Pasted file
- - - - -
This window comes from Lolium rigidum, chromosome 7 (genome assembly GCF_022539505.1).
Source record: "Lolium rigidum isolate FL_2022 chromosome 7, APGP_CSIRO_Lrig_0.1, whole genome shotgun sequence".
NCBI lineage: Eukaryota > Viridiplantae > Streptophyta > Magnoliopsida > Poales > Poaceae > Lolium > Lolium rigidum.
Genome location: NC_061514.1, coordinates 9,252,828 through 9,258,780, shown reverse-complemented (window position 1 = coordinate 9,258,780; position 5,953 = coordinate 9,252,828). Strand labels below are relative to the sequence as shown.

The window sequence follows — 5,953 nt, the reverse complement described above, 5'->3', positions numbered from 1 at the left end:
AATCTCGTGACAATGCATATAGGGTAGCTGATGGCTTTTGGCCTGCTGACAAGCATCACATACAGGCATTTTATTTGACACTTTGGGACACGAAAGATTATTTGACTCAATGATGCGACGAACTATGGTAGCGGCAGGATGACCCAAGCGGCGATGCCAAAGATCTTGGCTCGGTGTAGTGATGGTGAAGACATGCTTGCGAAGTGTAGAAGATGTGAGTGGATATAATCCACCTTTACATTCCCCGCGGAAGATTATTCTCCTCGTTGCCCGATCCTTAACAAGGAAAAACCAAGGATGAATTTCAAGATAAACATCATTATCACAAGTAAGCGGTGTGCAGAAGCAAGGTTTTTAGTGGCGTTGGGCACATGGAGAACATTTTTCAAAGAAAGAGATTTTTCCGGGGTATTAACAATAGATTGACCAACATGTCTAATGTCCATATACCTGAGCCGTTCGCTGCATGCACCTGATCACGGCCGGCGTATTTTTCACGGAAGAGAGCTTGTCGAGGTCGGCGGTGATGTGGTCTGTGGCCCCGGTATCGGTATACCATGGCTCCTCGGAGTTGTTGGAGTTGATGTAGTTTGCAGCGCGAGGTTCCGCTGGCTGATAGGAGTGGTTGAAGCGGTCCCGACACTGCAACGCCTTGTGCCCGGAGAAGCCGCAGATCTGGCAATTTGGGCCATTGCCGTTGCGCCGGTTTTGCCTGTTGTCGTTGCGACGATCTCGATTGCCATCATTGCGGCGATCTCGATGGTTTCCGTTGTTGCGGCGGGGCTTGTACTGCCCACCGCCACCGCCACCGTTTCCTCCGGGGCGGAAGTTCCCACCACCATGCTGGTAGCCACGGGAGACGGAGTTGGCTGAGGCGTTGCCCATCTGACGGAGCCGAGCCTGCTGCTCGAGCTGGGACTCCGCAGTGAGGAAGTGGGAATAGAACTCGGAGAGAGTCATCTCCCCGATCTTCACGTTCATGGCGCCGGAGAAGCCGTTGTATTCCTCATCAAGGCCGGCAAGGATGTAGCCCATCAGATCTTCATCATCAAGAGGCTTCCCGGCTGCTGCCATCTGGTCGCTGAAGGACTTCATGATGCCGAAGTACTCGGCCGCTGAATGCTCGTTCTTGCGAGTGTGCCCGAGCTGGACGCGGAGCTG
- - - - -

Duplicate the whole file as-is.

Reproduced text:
This window comes from Lolium rigidum, chromosome 7 (genome assembly GCF_022539505.1).
Source record: "Lolium rigidum isolate FL_2022 chromosome 7, APGP_CSIRO_Lrig_0.1, whole genome shotgun sequence".
NCBI lineage: Eukaryota > Viridiplantae > Streptophyta > Magnoliopsida > Poales > Poaceae > Lolium > Lolium rigidum.
Genome location: NC_061514.1, coordinates 9,252,828 through 9,258,780, shown reverse-complemented (window position 1 = coordinate 9,258,780; position 5,953 = coordinate 9,252,828). Strand labels below are relative to the sequence as shown.

The window sequence follows — 5,953 nt, the reverse complement described above, 5'->3', positions numbered from 1 at the left end:
AATCTCGTGACAATGCATATAGGGTAGCTGATGGCTTTTGGCCTGCTGACAAGCATCACATACAGGCATTTTATTTGACACTTTGGGACACGAAAGATTATTTGACTCAATGATGCGACGAACTATGGTAGCGGCAGGATGACCCAAGCGGCGATGCCAAAGATCTTGGCTCGGTGTAGTGATGGTGAAGACATGCTTGCGAAGTGTAGAAGATGTGAGTGGATATAATCCACCTTTACATTCCCCGCGGAAGATTATTCTCCTCGTTGCCCGATCCTTAACAAGGAAAAACCAAGGATGAATTTCAAGATAAACATCATTATCACAAGTAAGCGGTGTGCAGAAGCAAGGTTTTTAGTGGCGTTGGGCACATGGAGAACATTTTTCAAAGAAAGAGATTTTTCCGGGGTATTAACAATAGATTGACCAACATGTCTAATGTCCATATACCTGAGCCGTTCGCTGCATGCACCTGATCACGGCCGGCGTATTTTTCACGGAAGAGAGCTTGTCGAGGTCGGCGGTGATGTGGTCTGTGGCCCCGGTATCGGTATACCATGGCTCCTCGGAGTTGTTGGAGTTGATGTAGTTTGCAGCGCGAGGTTCCGCTGGCTGATAGGAGTGGTTGAAGCGGTCCCGACACTGCAACGCCTTGTGCCCGGAGAAGCCGCAGATCTGGCAATTTGGGCCATTGCCGTTGCGCCGGTTTTGCCTGTTGTCGTTGCGACGATCTCGATTGCCATCATTGCGGCGATCTCGATGGTTTCCGTTGTTGCGGCGGGGCTTGTACTGCCCACCGCCACCGCCACCGTTTCCTCCGGGGCGGAAGTTCCCACCACCATGCTGGTAGCCACGGGAGACGGAGTTGGCTGAGGCGTTGCCCATCTGACGGAGCCGAGCCTGCTGCTCGAGCTGGGACTCCGCAGTGAGGAAGTGGGAATAGAACTCGGAGAGAGTCATCTCCCCGATCTTCACGTTCATGGCGCCGGAGAAGCCGTTGTATTCCTCATCAAGGCCGGCAAGGATGTAGCCCATCAGATCTTCATCATCAAGAGGCTTCCCGGCTGCTGCCATCTGGTCGCTGAAGGACTTCATGATGCCGAAGTACTCGGCCGCTGAATGCTCGTTCTTGCGAGTGTGCCCGAGCTGGACGCGGAGCTG